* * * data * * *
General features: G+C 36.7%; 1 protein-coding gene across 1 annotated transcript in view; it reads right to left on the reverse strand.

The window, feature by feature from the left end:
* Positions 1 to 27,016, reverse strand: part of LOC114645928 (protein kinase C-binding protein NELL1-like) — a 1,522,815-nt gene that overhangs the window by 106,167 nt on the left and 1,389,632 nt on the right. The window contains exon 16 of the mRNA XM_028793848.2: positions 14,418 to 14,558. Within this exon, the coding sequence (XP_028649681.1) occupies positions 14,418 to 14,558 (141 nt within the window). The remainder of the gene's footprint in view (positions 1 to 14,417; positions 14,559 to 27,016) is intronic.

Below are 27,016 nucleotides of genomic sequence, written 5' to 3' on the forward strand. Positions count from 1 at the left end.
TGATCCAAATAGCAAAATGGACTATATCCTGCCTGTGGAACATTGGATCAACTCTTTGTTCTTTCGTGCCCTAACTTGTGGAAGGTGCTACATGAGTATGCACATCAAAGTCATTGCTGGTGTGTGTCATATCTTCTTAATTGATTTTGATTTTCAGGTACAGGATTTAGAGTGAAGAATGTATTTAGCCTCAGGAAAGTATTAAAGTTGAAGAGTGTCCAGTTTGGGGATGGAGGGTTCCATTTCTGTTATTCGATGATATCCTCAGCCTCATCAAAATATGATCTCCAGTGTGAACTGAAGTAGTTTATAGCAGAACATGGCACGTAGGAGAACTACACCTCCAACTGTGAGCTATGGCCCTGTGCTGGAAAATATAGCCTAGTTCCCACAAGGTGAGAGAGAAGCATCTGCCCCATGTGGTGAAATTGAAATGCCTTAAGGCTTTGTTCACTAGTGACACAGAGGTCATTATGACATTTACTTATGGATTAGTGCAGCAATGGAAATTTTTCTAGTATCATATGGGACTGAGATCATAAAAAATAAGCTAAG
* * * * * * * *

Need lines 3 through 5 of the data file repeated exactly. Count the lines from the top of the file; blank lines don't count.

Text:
* Positions 1 to 27,016, reverse strand: part of LOC114645928 (protein kinase C-binding protein NELL1-like) — a 1,522,815-nt gene that overhangs the window by 106,167 nt on the left and 1,389,632 nt on the right. The window contains exon 16 of the mRNA XM_028793848.2: positions 14,418 to 14,558. Within this exon, the coding sequence (XP_028649681.1) occupies positions 14,418 to 14,558 (141 nt within the window). The remainder of the gene's footprint in view (positions 1 to 14,417; positions 14,559 to 27,016) is intronic.

Below are 27,016 nucleotides of genomic sequence, written 5' to 3' on the forward strand. Positions count from 1 at the left end.
TGATCCAAATAGCAAAATGGACTATATCCTGCCTGTGGAACATTGGATCAACTCTTTGTTCTTTCGTGCCCTAACTTGTGGAAGGTGCTACATGAGTATGCACATCAAAGTCATTGCTGGTGTGTGTCATATCTTCTTAATTGATTTTGATTTTCAGGTACAGGATTTAGAGTGAAGAATGTATTTAGCCTCAGGAAAGTATTAAAGTTGAAGAGTGTCCAGTTTGGGGATGGAGGGTTCCATTTCTGTTATTCGATGATATCCTCAGCCTCATCAAAATATGATCTCCAGTGTGAACTGAAGTAGTTTATAGCAGAACATGGCACGTAGGAGAACTACACCTCCAACTGTGAGCTATGGCCCTGTGCTGGAAAATATAGCCTAGTTCCCACAAGGTGAGAGAGAAGCATCTGCCCCATGTGGTGAAATTGAAATGCCTTAAGGCTTTGTTCACTAGTGACACAGAGGTCATTATGACATTTACTTATGGATTAGTGCAGCAATGGAAATTTTTCTAGTATCATATGGGACTGAGATCATAAAAAATAAGCTAAG